“And they call it democracy.”

The title for this could easily have been–The Tyranny of Democratically Elected Leaders.


A little while back, a Libyan friend, Miloud, (more English than anything) commented about my posts and me being “very political”. My response was that, I could not remember when I wasn’t.

In the 1970s, I was anti-nuke, CND in the UK, and would have joined Earth First.  During the 1980s, I started helping my good friend/artiste Mark Holmes make “political” t-shirts, some that I took to Kenya that almost got me thrown in jail in Nairobi. Nevertheless, the idea of democracy was always a central theme. I supported the Sandinista movement (FSLN) in Nicaragua and Daniel Ortega who helped in ousting the right-wing (Reagan supported “Contras”) dictator, Anastasio Samoza.

However, many years have passed since independence from colonial masters, especially in Africa, and on a number of other “democratic” fronts. As such, I have been disappointed with Aung San Suu Kyi in Myanmar, Daniel Ortega in Nicaragua (since 2007) and a couple of those democratically-elected dictators in Africa: Yoweri Museveni (Uganda, 1986 -now), and Paul Kagame (Rwanda, 2000 -now).

To date and to my knowledge (there could be more), but notably, only three (3) African leaders have stepped down or surrendered power to “free and fair” elections: Julius Nyerere (Tanzania, 1964 -1985), Nelson Mandela (South Africa, 1994 -1999), and Ellen Johnson Sirleaf (Liberia, 2006 -2018).

Back to the discussion of “democracy”, my good friend (still alive maybe) George Evashuk would often remind me of what Aristotle said about what democracy means: “The right to dissent”.

So, in a number of countries where they say their presidents and prime ministers where ‘democratically elected’, these government heads are now doing their best to quell any ‘dissent’.

Uganda: Since coming to power after the debacle of Idi Amin and Milton Abote in 1986, President Museveni has been no angel either and his government has arrested the Opposition opponents too. Just this past week, President Museveni’s motorcade had been stoned by opposition supporters. In retaliation for this ‘dissent’, prominent Opposition members, MP Kiffa Kizza-Besigye and MP/pop star Bobi Wine were arrested. Wine was charged with ‘weapons charges’. Subsequently, the military court dropped the ‘weapons charges’ yesterday and Wine was set free only to be arrested again on ‘treason charges’ by the Ugandan civilian court. For his ‘dissent’, a wobbly Wine left court and it was obvious that he had been tortured and beaten while in custody by Museveni’s military ‘thugs’, and they call it democracy.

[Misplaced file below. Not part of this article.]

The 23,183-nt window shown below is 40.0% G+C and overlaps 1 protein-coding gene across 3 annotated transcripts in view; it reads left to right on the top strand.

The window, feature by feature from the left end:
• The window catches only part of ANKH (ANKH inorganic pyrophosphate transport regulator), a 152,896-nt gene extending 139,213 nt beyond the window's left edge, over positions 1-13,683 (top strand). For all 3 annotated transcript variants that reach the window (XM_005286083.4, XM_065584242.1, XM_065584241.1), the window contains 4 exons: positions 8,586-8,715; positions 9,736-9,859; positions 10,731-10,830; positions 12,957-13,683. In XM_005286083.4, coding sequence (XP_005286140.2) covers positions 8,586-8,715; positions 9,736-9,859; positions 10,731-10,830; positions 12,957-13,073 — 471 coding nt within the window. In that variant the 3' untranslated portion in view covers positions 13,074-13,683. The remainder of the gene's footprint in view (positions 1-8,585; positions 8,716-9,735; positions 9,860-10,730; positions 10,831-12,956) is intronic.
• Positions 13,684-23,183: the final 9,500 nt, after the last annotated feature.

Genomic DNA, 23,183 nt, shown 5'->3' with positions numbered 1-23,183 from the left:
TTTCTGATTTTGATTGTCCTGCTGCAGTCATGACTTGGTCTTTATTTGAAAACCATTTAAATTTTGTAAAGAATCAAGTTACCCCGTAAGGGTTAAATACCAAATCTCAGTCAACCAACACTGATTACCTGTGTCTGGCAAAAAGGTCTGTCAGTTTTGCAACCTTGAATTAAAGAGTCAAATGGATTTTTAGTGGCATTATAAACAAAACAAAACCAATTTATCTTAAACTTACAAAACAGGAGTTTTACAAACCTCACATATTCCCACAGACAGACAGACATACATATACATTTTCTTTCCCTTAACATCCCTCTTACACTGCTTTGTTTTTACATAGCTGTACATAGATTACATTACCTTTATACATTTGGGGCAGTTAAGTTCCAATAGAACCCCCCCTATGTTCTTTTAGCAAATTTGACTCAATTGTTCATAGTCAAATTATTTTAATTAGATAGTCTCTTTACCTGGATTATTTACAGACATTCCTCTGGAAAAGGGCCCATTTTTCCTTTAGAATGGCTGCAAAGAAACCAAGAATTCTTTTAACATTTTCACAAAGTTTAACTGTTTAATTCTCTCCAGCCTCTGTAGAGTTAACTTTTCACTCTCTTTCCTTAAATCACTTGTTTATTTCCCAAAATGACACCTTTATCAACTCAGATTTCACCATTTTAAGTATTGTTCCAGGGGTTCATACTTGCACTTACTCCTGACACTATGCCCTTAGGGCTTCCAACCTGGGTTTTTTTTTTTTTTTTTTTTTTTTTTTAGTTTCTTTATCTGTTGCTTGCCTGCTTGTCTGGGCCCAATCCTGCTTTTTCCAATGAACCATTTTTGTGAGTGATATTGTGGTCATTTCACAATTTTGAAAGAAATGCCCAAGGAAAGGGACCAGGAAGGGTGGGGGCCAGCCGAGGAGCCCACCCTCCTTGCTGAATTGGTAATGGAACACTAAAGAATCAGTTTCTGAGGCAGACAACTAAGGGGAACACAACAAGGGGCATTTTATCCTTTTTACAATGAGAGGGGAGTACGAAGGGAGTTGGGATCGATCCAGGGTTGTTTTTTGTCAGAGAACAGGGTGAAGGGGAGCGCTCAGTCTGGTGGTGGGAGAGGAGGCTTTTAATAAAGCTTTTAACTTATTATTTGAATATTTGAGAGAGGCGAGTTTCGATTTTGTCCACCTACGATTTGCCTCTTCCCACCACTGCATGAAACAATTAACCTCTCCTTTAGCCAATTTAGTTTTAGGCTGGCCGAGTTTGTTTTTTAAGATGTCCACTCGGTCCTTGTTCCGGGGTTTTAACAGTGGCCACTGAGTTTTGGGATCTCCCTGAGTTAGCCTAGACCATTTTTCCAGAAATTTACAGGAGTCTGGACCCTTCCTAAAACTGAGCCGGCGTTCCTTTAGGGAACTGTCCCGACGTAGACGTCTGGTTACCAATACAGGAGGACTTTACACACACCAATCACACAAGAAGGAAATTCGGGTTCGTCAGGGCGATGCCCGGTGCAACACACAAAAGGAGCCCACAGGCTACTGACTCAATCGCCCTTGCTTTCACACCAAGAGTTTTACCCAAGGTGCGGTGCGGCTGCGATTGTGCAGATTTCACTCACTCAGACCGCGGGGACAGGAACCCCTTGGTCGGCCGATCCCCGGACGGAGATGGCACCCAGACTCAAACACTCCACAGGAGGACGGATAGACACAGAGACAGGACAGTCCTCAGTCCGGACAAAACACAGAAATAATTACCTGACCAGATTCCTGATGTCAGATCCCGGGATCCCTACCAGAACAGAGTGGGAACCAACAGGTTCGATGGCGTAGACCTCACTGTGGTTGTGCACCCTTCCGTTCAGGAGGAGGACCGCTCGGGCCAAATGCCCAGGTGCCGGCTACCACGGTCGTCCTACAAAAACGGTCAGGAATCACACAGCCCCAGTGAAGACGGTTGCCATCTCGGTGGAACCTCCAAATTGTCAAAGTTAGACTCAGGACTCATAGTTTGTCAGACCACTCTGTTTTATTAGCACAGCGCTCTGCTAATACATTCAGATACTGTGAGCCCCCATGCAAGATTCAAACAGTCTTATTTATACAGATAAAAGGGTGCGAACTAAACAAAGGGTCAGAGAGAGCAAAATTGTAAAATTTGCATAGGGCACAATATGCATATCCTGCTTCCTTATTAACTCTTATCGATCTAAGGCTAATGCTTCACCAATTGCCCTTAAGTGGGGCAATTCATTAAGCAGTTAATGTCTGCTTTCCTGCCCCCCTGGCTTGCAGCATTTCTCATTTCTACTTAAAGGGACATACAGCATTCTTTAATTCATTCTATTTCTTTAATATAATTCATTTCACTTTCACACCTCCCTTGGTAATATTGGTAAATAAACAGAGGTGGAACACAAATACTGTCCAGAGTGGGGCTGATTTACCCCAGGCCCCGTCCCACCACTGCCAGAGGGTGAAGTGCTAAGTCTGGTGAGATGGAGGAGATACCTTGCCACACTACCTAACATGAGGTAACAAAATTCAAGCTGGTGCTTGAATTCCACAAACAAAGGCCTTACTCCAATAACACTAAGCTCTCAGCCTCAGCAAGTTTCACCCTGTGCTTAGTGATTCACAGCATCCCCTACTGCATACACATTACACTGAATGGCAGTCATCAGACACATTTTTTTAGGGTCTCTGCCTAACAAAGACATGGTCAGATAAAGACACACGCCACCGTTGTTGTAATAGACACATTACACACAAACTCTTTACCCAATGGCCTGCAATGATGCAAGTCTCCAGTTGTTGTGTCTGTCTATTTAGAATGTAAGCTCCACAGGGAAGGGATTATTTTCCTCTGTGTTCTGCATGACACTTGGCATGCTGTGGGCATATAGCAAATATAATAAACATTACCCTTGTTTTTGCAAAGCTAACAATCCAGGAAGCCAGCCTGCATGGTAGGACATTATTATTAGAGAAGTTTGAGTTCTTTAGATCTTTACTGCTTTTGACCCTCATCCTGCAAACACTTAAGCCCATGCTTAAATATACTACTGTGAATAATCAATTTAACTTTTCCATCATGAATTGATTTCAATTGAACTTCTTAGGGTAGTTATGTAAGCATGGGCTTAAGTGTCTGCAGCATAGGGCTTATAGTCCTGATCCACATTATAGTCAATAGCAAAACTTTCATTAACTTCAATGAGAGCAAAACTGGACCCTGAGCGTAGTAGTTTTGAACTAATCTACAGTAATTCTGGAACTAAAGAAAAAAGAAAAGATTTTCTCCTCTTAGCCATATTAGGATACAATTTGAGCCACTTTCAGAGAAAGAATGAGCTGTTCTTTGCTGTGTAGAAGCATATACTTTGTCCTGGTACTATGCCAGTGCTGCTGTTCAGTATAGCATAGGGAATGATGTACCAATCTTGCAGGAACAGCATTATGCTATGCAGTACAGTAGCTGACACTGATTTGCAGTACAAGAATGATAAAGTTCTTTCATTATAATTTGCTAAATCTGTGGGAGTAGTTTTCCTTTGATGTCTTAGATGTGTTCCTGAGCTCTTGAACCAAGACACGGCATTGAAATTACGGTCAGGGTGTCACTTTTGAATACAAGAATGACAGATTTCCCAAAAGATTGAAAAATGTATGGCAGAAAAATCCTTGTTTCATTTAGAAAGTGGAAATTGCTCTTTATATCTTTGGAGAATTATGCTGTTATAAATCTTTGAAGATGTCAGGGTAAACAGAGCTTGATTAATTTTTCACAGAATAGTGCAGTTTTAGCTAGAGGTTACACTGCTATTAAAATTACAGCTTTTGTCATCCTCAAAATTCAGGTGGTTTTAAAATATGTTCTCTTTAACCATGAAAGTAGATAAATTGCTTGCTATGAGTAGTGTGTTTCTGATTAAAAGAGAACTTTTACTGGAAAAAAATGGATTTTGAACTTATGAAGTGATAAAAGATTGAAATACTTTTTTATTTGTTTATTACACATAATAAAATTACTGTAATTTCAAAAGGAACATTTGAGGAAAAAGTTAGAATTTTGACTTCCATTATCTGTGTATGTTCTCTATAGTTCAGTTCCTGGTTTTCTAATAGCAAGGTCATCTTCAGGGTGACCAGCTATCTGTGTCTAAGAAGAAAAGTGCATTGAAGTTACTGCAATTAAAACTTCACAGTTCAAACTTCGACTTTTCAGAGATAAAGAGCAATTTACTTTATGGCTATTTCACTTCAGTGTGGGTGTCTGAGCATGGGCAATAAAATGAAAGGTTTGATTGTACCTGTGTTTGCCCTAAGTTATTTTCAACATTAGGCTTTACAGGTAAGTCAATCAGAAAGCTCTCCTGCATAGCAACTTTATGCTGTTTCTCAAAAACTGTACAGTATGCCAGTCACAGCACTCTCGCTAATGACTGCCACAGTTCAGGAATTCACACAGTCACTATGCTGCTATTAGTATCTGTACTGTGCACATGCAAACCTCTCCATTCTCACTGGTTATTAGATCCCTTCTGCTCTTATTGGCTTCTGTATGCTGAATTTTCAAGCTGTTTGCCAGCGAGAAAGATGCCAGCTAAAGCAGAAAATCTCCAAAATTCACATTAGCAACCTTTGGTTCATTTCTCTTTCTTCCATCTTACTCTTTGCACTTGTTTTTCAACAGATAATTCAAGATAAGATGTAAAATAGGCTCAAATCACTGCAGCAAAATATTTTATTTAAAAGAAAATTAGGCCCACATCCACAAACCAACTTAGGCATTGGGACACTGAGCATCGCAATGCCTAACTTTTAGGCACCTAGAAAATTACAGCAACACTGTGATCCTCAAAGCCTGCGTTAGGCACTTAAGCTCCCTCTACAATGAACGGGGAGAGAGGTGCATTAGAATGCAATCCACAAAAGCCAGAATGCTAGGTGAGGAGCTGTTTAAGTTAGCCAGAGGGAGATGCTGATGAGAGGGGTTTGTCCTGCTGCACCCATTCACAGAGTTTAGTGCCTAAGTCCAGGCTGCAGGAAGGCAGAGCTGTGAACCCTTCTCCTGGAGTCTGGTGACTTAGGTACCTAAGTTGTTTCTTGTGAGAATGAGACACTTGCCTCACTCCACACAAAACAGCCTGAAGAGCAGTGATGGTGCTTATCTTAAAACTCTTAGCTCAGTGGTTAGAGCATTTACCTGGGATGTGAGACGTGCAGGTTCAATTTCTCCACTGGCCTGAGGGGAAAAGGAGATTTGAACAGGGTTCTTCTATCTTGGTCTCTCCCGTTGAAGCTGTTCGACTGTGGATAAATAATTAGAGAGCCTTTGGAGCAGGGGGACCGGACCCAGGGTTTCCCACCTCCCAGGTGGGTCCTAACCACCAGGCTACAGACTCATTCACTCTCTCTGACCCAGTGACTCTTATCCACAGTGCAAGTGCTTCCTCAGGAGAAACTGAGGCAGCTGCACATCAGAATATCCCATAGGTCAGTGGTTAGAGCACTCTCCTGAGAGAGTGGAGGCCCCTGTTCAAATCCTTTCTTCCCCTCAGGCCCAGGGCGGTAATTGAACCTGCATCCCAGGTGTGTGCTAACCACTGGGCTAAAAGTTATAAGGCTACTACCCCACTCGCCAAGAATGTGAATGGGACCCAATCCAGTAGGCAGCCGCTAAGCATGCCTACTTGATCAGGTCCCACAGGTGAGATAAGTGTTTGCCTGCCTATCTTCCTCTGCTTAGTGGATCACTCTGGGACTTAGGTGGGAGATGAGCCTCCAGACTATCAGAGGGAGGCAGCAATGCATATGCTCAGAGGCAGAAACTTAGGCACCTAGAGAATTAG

Power is difficult to give up, especially when you consider yourself the saviour and the only leader who can govern your country. On first taking office in 1986, Museveni had promised to only run for a term and then let someone else run the country. Power corrupts and since then, he has changed the Ugandan constitution: presidential term limits (2005) and presidential age limits (2017) which would let him run as long as possible. He has also shut down the press, jailed, beat reporters and Opposition members resulting in many Ugandans fleeing into exile in Kenya, and they call it democracy.

Rwanda: The Rwanda Genocide in 1994 had sent that country into political and tribal chaos. Paul Kagame’s Rwandan Patriotic Front (RPF) was instrumental in ending the chaos of the genocide (1994) and he has been running Rwanda since 2000. Kagame is another leader who finds it hard to let go of power, and has done his best to jail any opposition–especially those who dissent his powers. He has managed to shut down the press, jailed outspoken journalists or critics, and many have disappeared or had mysterious deaths, most opposition leaders have gone on trial, some have been jailed, some tortured with many other dissenters going into exile, and they call it democracy.

Nicaragua: Hope had been high after the Sandinista Revolution of 1979, and the removal of the brutal Anastasio Samoza authoritarian rule. Under Samoza, illiteracy had been 75% – 90%, but once the Sandinistas overthrew the Samoza dictatorship, their platform to educate the poorer peasants increased literacy to 83%. However, news agencies report that Ortega has spent the last decade dismantling Nicaragua’s democracy. In recent times, there has been plenty of political unrest in Nicaragua since Ortega took over in 2007. Claims that Ortega’s Sandinista Party had stolen elections from their Congress, enabled corruption within his government, and offered bogus contracts to Chinese contractors that would only benefit his family. Recently, Ortega is trying to reform the pension funds and attack those old pensioners who fought and supported the 1979 Revolution. As a show of strength, Ortega has commanded the Sandinista Youth to attack those pensioners who are protesting his proposed changes, and they call it democracy.

Kristofferson, Lightfoot and Joplin sang a song about “freedom’s just another word for nothing left to lose”, but it seems like those who oppose a bogus government or president, and those who dissent have everything to lose.

The title for this blog comes from a song, “Call it Democracy” by Canadian folksinger/activist, Bruce Cockburn (1986).

One thought on ““And they call it democracy.””

  1. Nice analysis Em. Of course, much of the world seems to be moving in the wrong direction politically from the US to India to Philippines. At least Canada seems to be bucking the anti-democratic trend.


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